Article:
Ben here with the Tuesday edition of #BenInNature!

Ben here with the Tuesday edition of #BenInNature!

Ben here with the Tuesday edition of #BenInNature! Here we see a dark-eyed junco (Junco hyemalis) enjoying a bath following the torrential downpour we received this past Friday morning. Before we talk about this particular bird, you might be wondering why birds like to bathe in puddles or in the bird bath in your backyard.

The answer, surprisingly, is that we aren't exactly sure! However, the prevailing theory is that birds need to bathe their feathers to keep them cleaned and well-maintained. Birds only replace their feathers once or twice a year, and as their feathers get beaten up by regular wear-and-tear -- not to mention mites and sun damage -- they become less effective. Birds need their feathers not only for flight, but also to insulate them from harsh weather and waterproof them on rainy days. The best way to keep their feathers cleaned and preserved is likely by splashing around in a puddle from time to time.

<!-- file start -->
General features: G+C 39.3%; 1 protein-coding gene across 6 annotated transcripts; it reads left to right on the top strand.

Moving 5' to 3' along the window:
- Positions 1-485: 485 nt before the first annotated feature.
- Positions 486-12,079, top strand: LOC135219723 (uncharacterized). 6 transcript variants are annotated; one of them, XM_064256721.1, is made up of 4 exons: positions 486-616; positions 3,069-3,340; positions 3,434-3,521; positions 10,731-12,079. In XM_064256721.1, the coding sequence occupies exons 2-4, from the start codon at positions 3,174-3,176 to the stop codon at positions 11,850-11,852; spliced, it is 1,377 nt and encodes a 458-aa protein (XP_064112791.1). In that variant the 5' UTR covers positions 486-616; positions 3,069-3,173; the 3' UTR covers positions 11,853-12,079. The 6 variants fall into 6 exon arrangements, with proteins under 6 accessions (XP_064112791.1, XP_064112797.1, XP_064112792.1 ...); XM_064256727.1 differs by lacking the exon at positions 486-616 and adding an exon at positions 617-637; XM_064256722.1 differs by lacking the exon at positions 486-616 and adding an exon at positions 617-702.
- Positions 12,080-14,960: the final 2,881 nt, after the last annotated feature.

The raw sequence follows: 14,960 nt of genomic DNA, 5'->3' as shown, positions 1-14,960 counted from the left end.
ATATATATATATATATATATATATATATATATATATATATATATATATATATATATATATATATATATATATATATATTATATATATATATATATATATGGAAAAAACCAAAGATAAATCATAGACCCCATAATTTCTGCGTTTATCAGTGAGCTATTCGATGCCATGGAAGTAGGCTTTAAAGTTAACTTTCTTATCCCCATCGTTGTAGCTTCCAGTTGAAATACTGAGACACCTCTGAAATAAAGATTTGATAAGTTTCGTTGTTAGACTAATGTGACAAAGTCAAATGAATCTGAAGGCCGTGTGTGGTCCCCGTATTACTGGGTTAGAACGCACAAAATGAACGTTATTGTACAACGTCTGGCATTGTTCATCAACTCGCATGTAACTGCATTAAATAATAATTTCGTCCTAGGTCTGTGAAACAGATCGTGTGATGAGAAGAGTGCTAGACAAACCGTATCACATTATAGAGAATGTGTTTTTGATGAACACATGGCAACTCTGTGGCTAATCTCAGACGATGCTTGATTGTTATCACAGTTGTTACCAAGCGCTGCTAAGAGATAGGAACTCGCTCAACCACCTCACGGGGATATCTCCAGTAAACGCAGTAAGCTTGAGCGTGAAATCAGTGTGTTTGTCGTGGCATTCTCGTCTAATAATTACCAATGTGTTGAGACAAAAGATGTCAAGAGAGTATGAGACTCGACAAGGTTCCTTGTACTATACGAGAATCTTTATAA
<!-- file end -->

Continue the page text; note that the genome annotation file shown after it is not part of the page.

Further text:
As for the dark-eyed junco, these birds are small New World sparrows that can be found across most of North America. They tend to overwinter in the central and southern U.S., breed in Canada, and can be found year-round out west and in New England.

The dark-eyed junco is a bit of a confusing species to identify; not only can they be a bit variable in their coloration, but depending on who you ask, there are as many as 15 different subspecies of this bird belonging to six different groups! Junco family reunions are probably pretty confusing.

ABOUT #BenInNature
Social distancing can be difficult, but it presents a great opportunity to become reacquainted with nature. In this series of posts, Administrator of Science Ben Williams ventures outdoors to record a snapshot of the unique sights that can be found in the natural world. New updates are posted Monday - Friday, with previous posts highlighted on the weekends.

If you discover something in nature that you would like help identifying, be sure to message us right here on Facebook with a picture (please include location and date of picture) and we'll have our experts help you identify it!

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